> is not a keyword' in the grammar, but this is definately not BNF
> notation to me.
That's right it is not BNF. However, as John pointed out, that's
probably *THE CLASSIC* practical solution.
Simply put, one splits the grammar in two parts the "lexer" and the
"parser". The lexer handles the rules for identifiers and keywords.
The parser handles the larger structures. Next, one arranges the
lexer grammar such that if the string matches both a keyword and an
identifier, the string is treated as a keyword. This is easy to do
with regular expressions, particularly, if you have a tool like LEX
that has a "first match" rule, that allows you to specify if two
regular expressions match, which one you want returned by the lexer.
Note, this is such a powerful solution, almost all lexer generators
support this feature.
The nice thing about this split is that, while in theory one could use
this to do all sorts of powerful and unmaintainable things, in
practice it can easily be used in a very limited and maintainable
fashion. One writes a simple lexer grammar, that is easily verified
and one can easily check the exact cases where one wants one token
instead of another. Then, one writes a normal parsing grammar based
on those tokens and does not need to worry about the token
> This brings me then to another question: How can we specify a 'XOR'
> operation using BNF notation and how can we specify a 'NOT' operation
> using BNF notation. If we had a way to specify a XOR operator in a CF
> grammar then we could easily solve the problem above. maybe a CF
> grammar is not strong enough to specify 'XOR', then maybe in a CS or
> PS grammar ?
You are right in tradition CF notation, there are no XOR nor NOT
operations. In fact, deterministic CF grammars are not closed under
these operations (set-difference and complement). If you introduce
these notations, one has effectively introduced a subset of
There is no known parsing technology that can deal with the XOR or NOT
concepts, plus deterministic CF grammars, that isn't able to deal with
predicated grammars. Moreover, there is little need for such a
technology either, because once you have the XOR or NOT operation, you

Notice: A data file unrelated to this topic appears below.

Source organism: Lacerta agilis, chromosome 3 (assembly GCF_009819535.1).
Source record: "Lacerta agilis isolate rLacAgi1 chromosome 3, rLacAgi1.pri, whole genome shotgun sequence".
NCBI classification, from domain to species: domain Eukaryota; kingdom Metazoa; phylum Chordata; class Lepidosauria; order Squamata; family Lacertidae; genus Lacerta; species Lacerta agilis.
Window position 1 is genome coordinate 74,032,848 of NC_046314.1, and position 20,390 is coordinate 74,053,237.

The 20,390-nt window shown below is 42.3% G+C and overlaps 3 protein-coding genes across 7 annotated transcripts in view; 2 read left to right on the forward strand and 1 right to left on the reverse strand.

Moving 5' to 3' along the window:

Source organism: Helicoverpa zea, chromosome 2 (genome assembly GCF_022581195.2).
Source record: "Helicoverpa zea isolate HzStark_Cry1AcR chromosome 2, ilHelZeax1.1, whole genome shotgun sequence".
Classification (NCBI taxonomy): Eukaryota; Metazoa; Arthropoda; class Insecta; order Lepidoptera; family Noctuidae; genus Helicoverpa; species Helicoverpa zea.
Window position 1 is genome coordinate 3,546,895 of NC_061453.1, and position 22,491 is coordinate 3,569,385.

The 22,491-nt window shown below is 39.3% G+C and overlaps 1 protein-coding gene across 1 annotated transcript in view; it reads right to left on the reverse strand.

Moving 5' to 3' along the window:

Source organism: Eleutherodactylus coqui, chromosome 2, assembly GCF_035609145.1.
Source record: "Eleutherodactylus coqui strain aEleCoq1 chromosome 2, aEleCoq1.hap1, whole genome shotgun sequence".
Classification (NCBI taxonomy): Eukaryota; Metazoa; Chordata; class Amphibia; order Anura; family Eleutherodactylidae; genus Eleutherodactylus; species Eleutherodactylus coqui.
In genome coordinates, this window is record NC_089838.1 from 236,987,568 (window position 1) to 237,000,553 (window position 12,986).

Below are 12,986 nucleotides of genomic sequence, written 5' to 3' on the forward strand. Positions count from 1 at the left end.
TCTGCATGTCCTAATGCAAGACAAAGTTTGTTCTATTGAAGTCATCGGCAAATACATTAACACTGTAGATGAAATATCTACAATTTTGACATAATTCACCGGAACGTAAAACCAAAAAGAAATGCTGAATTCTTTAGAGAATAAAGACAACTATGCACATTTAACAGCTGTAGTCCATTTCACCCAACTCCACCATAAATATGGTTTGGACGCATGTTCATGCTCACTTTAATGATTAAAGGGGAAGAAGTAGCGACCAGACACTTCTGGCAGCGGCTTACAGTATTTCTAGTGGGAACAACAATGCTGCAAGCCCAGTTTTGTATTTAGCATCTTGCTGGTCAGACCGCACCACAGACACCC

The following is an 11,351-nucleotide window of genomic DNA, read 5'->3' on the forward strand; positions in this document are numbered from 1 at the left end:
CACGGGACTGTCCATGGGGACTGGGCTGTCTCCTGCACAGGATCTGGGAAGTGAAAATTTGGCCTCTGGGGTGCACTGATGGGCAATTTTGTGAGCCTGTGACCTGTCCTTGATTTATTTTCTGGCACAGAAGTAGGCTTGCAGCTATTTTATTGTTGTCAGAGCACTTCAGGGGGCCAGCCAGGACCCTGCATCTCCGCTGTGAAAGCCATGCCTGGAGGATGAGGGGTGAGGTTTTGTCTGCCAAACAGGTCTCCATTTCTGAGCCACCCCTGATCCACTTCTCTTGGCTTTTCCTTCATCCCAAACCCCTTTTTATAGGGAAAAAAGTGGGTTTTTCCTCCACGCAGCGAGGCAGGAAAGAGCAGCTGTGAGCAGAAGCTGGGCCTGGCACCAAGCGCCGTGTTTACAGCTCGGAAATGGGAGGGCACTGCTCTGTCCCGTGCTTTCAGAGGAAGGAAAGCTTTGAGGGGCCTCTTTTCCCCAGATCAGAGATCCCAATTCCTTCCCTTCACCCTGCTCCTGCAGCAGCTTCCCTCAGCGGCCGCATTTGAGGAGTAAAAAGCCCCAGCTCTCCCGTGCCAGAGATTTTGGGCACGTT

can describe grammars where you have to know if the intersection of
two CF grammars is empty (the undecidable problem mentioned above),
and as a result it isn't possible to mechanically validate that such
grammars aren't ambiguous.
As a result, there are basically four classes of your problem,
although others, especially those which don't like lexical feedback and
prefer alternate solutions, may divide these groupings differently.
1) Your language is parsable under a sufficiently powerful
deterministic (but not predicated scheme). You can use a
scanner-less parser in that case. These cases can be automatically
2) Your language needs only the traditional lexer/parser split to solve
it. Most languages are in this set. These cases can usually be
trivially checked by hand. The triviality of these checks are
such, that one doesn't usually even bother.
3) Not discussed above, you need a slight variation on the
lexer/parser split to solve the language. The most common issue is
the need for "lexer feedback" to resolve some parsing problem.
These cases can also usually checked by hand, but not always
trivially. Languages with context sensitive keywords and/or macro
processors often fall into this class. C++ may or may not fit in
4) You need full predicated (or backtrack) parsing. Writing proofs of
these cases can be quite hard. One predicated parser generator
(meta-S aka grammarforge) has been shown to be Turing powerful,
which means determining whether a grammar that is acceptible to it
is unambiguous is equivalent to solving the halting problem.
Hope this helps,
Chris Clark Internet : email@example.com
Compiler Resources, Inc. Web Site : http://world.std.com/~compres
23 Bailey Rd voice : (508) 435-5016
Berlin, MA 01503 USA fax : (978) 838-0263 (24 hours)